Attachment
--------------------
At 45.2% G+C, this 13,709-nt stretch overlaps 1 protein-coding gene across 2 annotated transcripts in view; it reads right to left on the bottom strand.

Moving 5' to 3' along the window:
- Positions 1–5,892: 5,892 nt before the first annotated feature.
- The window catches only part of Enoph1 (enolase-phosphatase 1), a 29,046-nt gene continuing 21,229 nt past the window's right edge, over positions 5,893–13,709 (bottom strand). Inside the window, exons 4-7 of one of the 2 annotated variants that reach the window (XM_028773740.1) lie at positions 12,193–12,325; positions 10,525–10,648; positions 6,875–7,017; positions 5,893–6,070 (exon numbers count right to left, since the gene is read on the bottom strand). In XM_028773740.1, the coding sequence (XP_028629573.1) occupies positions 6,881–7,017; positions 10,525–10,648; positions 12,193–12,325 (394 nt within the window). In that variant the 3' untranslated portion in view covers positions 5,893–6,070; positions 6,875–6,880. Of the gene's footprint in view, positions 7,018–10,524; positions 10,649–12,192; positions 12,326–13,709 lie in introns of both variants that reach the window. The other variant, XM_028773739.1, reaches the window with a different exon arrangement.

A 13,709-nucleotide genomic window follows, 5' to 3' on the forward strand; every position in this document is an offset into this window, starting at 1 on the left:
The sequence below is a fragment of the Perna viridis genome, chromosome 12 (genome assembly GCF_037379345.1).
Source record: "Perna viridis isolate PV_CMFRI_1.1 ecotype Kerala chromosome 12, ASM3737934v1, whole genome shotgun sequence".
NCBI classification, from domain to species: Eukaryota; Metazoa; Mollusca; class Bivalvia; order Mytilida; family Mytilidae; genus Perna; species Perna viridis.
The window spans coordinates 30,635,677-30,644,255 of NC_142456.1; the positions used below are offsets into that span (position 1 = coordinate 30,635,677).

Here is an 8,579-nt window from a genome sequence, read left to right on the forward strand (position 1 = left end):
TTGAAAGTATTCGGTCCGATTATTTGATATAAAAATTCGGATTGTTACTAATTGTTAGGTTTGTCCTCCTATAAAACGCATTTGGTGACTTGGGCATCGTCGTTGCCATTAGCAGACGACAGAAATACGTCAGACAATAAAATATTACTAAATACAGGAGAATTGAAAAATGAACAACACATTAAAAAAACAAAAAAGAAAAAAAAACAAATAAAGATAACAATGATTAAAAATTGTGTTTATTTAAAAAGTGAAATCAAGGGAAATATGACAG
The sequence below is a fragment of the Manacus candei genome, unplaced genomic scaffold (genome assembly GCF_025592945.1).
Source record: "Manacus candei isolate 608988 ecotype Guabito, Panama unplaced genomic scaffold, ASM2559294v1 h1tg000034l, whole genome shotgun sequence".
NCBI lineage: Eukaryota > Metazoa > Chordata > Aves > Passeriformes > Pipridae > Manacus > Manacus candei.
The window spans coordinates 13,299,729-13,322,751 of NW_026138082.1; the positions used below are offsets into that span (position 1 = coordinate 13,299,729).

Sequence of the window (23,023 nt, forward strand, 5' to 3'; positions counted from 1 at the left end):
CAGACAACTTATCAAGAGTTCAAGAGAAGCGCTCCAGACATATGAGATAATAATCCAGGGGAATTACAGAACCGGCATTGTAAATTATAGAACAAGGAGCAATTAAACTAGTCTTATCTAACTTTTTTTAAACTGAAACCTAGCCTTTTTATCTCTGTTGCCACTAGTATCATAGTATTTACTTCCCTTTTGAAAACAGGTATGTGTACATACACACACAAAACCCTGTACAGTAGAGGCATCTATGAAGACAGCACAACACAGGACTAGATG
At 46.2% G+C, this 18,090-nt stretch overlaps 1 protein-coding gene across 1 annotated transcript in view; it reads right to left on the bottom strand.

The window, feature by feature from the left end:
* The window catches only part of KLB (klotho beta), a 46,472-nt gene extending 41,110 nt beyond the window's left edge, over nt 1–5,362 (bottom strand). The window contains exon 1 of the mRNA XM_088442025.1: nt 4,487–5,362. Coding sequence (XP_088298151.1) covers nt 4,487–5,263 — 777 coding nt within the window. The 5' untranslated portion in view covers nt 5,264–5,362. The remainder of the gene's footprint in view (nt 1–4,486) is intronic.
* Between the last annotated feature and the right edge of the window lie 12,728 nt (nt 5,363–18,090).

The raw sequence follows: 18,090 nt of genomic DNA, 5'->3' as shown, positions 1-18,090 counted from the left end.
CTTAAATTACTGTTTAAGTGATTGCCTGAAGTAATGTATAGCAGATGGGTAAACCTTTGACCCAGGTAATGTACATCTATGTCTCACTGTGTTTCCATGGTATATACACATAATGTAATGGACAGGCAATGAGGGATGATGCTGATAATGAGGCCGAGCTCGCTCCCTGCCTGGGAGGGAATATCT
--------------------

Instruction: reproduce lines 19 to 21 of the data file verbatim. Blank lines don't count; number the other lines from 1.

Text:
The window, feature by feature from the left end:
* The window catches only part of KLB (klotho beta), a 46,472-nt gene extending 41,110 nt beyond the window's left edge, over nt 1–5,362 (bottom strand). The window contains exon 1 of the mRNA XM_088442025.1: nt 4,487–5,362. Coding sequence (XP_088298151.1) covers nt 4,487–5,263 — 777 coding nt within the window. The 5' untranslated portion in view covers nt 5,264–5,362. The remainder of the gene's footprint in view (nt 1–4,486) is intronic.
* Between the last annotated feature and the right edge of the window lie 12,728 nt (nt 5,363–18,090).